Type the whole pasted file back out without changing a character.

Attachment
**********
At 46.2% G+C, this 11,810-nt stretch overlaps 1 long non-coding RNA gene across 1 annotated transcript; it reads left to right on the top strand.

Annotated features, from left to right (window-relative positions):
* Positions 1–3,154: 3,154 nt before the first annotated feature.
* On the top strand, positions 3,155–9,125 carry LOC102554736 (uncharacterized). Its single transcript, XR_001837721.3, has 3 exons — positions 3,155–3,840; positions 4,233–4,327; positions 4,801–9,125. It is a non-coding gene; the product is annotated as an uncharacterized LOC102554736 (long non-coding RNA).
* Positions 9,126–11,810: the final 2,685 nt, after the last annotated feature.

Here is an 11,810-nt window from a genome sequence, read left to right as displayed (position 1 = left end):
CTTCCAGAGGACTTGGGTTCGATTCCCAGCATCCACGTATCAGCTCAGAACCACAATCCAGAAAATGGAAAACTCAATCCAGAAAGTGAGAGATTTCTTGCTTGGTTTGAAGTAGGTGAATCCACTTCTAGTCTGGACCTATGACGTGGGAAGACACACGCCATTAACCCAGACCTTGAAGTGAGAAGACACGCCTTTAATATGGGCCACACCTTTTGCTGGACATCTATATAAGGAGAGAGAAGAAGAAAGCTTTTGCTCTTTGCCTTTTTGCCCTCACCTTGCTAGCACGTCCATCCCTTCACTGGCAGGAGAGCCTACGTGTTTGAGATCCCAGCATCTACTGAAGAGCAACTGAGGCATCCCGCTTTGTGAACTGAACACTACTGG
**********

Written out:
At 46.2% G+C, this 11,810-nt stretch overlaps 1 long non-coding RNA gene across 1 annotated transcript; it reads left to right on the top strand.

Annotated features, from left to right (window-relative positions):
* Positions 1–3,154: 3,154 nt before the first annotated feature.
* On the top strand, positions 3,155–9,125 carry LOC102554736 (uncharacterized). Its single transcript, XR_001837721.3, has 3 exons — positions 3,155–3,840; positions 4,233–4,327; positions 4,801–9,125. It is a non-coding gene; the product is annotated as an uncharacterized LOC102554736 (long non-coding RNA).
* Positions 9,126–11,810: the final 2,685 nt, after the last annotated feature.

Here is an 11,810-nt window from a genome sequence, read left to right as displayed (position 1 = left end):
CTTCCAGAGGACTTGGGTTCGATTCCCAGCATCCACGTATCAGCTCAGAACCACAATCCAGAAAATGGAAAACTCAATCCAGAAAGTGAGAGATTTCTTGCTTGGTTTGAAGTAGGTGAATCCACTTCTAGTCTGGACCTATGACGTGGGAAGACACACGCCATTAACCCAGACCTTGAAGTGAGAAGACACGCCTTTAATATGGGCCACACCTTTTGCTGGACATCTATATAAGGAGAGAGAAGAAGAAAGCTTTTGCTCTTTGCCTTTTTGCCCTCACCTTGCTAGCACGTCCATCCCTTCACTGGCAGGAGAGCCTACGTGTTTGAGATCCCAGCATCTACTGAAGAGCAACTGAGGCATCCCGCTTTGTGAACTGAACACTACTGG